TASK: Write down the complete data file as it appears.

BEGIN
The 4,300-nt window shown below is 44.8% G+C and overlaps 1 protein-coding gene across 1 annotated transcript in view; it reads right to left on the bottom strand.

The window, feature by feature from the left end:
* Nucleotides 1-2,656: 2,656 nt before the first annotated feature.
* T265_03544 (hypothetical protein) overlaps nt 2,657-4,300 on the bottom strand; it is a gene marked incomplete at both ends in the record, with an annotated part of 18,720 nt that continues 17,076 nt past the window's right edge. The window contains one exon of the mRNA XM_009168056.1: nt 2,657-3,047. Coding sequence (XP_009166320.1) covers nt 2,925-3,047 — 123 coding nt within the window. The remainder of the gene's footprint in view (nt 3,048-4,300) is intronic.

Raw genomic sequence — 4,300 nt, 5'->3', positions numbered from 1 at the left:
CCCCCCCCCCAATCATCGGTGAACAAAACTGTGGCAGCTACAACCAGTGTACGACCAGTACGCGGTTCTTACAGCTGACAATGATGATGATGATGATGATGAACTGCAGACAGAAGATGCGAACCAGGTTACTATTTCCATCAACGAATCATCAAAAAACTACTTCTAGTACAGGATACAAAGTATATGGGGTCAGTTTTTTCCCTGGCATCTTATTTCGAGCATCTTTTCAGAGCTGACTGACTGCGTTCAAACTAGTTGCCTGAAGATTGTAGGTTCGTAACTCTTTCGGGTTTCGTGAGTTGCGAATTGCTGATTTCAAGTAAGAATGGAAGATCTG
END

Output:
The 4,300-nt window shown below is 44.8% G+C and overlaps 1 protein-coding gene across 1 annotated transcript in view; it reads right to left on the bottom strand.

The window, feature by feature from the left end:
* Nucleotides 1-2,656: 2,656 nt before the first annotated feature.
* T265_03544 (hypothetical protein) overlaps nt 2,657-4,300 on the bottom strand; it is a gene marked incomplete at both ends in the record, with an annotated part of 18,720 nt that continues 17,076 nt past the window's right edge. The window contains one exon of the mRNA XM_009168056.1: nt 2,657-3,047. Coding sequence (XP_009166320.1) covers nt 2,925-3,047 — 123 coding nt within the window. The remainder of the gene's footprint in view (nt 3,048-4,300) is intronic.

Raw genomic sequence — 4,300 nt, 5'->3', positions numbered from 1 at the left:
CCCCCCCCCCAATCATCGGTGAACAAAACTGTGGCAGCTACAACCAGTGTACGACCAGTACGCGGTTCTTACAGCTGACAATGATGATGATGATGATGATGAACTGCAGACAGAAGATGCGAACCAGGTTACTATTTCCATCAACGAATCATCAAAAAACTACTTCTAGTACAGGATACAAAGTATATGGGGTCAGTTTTTTCCCTGGCATCTTATTTCGAGCATCTTTTCAGAGCTGACTGACTGCGTTCAAACTAGTTGCCTGAAGATTGTAGGTTCGTAACTCTTTCGGGTTTCGTGAGTTGCGAATTGCTGATTTCAAGTAAGAATGGAAGATCTG